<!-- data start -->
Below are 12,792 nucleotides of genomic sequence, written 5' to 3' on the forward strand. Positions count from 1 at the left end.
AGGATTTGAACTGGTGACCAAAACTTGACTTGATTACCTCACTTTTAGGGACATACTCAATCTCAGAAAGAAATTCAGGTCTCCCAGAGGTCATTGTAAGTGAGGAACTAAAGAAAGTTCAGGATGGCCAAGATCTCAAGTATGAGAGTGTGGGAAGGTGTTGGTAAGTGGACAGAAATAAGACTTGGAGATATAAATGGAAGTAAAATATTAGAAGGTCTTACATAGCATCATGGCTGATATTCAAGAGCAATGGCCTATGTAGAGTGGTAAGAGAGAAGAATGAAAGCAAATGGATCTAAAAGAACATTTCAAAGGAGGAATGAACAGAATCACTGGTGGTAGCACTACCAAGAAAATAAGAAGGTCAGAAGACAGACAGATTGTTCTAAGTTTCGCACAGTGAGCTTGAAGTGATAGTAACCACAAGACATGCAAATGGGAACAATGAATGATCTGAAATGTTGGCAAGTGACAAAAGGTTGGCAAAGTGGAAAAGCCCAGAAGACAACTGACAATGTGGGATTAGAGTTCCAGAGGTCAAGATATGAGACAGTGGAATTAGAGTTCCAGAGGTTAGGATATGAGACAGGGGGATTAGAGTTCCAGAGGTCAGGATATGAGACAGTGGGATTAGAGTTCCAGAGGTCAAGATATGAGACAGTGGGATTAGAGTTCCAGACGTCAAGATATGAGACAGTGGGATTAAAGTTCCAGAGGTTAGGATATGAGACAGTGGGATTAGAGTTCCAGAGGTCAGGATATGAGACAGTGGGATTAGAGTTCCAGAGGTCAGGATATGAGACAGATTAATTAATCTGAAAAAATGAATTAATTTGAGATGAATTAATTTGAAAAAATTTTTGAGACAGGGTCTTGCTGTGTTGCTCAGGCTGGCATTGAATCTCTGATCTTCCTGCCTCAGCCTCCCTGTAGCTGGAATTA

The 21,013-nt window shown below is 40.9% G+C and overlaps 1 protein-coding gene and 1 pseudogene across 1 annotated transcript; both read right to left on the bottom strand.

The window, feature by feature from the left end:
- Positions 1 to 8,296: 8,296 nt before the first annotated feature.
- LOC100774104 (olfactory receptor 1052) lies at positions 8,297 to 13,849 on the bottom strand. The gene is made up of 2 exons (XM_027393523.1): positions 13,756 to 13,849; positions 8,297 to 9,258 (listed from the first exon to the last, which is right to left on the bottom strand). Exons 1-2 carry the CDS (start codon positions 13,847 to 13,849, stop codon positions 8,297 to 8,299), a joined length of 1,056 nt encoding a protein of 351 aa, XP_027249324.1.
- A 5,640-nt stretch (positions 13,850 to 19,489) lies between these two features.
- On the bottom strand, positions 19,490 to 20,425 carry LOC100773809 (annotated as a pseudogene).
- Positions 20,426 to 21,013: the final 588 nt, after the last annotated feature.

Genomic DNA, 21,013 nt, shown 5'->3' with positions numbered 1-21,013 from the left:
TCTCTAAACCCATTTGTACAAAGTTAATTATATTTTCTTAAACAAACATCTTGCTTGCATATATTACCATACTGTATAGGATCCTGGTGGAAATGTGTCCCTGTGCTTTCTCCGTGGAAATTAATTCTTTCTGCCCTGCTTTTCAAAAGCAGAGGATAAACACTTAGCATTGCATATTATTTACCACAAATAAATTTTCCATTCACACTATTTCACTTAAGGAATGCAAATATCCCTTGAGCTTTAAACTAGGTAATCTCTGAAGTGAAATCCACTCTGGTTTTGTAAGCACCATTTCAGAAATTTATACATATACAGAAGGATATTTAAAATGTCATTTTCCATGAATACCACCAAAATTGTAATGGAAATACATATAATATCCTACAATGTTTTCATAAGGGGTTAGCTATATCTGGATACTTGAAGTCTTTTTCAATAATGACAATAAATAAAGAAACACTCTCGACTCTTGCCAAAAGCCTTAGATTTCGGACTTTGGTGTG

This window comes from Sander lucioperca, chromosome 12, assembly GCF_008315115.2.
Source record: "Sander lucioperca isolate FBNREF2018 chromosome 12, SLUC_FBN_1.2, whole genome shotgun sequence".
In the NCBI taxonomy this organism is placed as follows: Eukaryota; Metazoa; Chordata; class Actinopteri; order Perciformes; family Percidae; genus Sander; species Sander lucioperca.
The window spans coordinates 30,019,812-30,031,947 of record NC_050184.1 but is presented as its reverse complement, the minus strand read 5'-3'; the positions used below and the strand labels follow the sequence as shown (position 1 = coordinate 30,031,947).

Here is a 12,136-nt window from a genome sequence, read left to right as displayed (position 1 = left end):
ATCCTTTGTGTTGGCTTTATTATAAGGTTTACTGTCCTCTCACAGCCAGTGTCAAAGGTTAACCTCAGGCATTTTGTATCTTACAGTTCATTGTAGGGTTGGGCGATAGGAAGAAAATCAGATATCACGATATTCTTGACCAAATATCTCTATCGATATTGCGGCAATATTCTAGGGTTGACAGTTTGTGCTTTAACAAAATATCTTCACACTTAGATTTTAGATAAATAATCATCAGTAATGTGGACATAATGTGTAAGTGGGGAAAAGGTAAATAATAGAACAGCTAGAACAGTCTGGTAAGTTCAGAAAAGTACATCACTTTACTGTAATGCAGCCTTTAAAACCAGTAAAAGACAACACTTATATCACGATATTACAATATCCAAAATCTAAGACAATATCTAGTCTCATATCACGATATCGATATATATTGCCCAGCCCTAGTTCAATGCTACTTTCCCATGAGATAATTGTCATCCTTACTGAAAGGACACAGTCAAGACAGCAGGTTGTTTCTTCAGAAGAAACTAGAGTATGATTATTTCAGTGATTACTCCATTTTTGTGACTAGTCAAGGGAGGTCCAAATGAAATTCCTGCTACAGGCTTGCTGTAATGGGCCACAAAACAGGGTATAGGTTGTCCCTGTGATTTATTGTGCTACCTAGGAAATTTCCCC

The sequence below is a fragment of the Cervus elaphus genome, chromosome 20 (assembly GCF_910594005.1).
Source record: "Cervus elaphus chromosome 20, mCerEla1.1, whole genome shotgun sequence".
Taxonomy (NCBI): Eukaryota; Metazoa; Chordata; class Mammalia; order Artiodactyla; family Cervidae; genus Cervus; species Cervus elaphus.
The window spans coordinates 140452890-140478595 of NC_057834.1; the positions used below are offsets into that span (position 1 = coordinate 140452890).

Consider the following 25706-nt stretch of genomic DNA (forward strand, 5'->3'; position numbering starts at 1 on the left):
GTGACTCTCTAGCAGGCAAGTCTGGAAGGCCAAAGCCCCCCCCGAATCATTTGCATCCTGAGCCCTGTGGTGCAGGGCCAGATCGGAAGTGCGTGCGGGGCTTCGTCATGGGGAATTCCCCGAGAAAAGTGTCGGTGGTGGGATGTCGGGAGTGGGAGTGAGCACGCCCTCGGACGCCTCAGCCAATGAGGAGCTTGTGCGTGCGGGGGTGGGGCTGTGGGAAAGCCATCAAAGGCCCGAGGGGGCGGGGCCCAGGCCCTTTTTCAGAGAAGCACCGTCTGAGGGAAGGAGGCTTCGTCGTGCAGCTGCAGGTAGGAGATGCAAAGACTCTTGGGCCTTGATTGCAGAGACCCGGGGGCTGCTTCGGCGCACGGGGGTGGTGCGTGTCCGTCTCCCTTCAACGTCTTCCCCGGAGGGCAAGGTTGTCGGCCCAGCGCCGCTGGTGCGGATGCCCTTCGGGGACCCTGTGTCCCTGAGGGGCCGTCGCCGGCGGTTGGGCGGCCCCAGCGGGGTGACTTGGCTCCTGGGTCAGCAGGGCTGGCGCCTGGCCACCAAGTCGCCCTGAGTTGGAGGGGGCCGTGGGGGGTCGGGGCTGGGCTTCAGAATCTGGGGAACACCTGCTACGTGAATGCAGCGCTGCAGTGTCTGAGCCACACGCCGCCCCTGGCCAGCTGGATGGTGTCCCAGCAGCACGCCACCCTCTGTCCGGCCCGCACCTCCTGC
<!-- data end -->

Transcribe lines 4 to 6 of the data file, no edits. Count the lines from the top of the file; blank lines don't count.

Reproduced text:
The window, feature by feature from the left end:
- Positions 1 to 8,296: 8,296 nt before the first annotated feature.
- LOC100774104 (olfactory receptor 1052) lies at positions 8,297 to 13,849 on the bottom strand. The gene is made up of 2 exons (XM_027393523.1): positions 13,756 to 13,849; positions 8,297 to 9,258 (listed from the first exon to the last, which is right to left on the bottom strand). Exons 1-2 carry the CDS (start codon positions 13,847 to 13,849, stop codon positions 8,297 to 8,299), a joined length of 1,056 nt encoding a protein of 351 aa, XP_027249324.1.